October 11, 1995
LOS ANGELES (CNN) -- O.J. Simpson prosecutor Christopher Darden sat in stunned silence when the verdict was read last week. Later, he broke down at a prosecution news conference (1.4M QuickTime movie). Darden has been notably silent since, refusing to discuss the incendiary case. But he guaranteed Tuesday that he will have more to say eventually: Darden inked a book deal with the William Morris Agency, the same company that will represent his fellow prosecutor Marcia Clark.
Darden said the book will chronicle the prosecution of Simpson and clarify the role race played in the trial. "I think my perspective is unique, and I want to make sure that perspective is memorialized and preserved," Darden told The Associated Press.
Many people, including Clark, have suggested that race assumed some role in the jury's decision to acquit Simpson. Darden is still contemplating the issue. "I need time to step back and reflect on what occurred," he said. "I'm too close to it right now."
Still, Darden's minimal comments suggest the case's charged racial environment affected him quite personally.
"It's like Mr. Johnnie (defense attorney Cochran) said, 'Race is a part of everything,'" Darden said. "My race apparently preceded everything I have done. There was Christopher Darden. But first there was an African-American man who happened to be named Christopher Darden."
Darden plans to work no more this year to make up for the considerable overtime he put in on the Simpson trial. He said he's uncertain about his future in the district attorney's office.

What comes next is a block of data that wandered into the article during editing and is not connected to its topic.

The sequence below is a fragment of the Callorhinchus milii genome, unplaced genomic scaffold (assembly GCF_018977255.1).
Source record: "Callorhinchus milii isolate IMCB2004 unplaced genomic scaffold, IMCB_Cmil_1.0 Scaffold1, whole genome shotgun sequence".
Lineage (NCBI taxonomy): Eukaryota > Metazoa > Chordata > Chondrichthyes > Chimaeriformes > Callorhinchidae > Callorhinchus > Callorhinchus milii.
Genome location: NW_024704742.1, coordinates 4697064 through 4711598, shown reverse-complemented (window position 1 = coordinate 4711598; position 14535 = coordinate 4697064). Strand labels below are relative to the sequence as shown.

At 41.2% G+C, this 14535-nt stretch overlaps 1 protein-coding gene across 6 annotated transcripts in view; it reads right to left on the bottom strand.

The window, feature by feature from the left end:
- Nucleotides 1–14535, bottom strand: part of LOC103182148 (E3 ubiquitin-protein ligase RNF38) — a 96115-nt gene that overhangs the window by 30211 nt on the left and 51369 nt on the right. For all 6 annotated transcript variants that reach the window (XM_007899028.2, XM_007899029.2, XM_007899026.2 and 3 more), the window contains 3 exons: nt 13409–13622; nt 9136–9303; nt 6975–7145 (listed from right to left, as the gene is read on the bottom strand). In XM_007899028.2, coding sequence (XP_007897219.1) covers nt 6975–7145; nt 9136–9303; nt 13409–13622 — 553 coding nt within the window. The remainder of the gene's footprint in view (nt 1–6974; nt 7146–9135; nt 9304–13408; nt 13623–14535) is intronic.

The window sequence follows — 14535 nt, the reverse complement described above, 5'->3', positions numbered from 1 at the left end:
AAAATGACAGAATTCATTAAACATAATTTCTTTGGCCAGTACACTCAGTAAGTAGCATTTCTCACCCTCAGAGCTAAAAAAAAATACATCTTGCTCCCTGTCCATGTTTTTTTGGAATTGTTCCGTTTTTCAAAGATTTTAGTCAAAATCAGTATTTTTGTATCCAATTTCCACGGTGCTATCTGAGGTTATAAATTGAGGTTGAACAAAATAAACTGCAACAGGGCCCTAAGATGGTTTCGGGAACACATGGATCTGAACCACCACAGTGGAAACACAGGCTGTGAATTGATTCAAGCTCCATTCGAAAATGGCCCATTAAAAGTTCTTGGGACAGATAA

Meanwhile, he continues to teach law classes at California State University in Los Angeles. Will he become a full-time professor? "Perhaps," the weary prosecutor replied. "I'm considering all my options, and there aren't people breaking the door down to offer me jobs at this point."
Darden wouldn't say whether he believes justice was served in the Simpson case, but he did talk about what he hoped his students would learn from him. "I think the most important thing they can learn is to just follow the rules. Follow the law to the letter," he said. "When you follow the rules and when you follow the law, when things go sideways or wrong, no one can blame you."
Perhaps Darden's forthcoming book will disclose a deeper meaning hidden in that statement. In the meantime, his words are few.
He refused to comment directly on Simpson's Wednesday night television interview. However, when asked what he would ask if he were interviewing Simpson, Darden told AP, "I have no questions for O.J. Simpson. I know all the answers."
Copyright © 1995 Cable News Network Inc. All rights reserved. This material may not be published, broadcast, rewritten or redistributed. AP contributed to this report.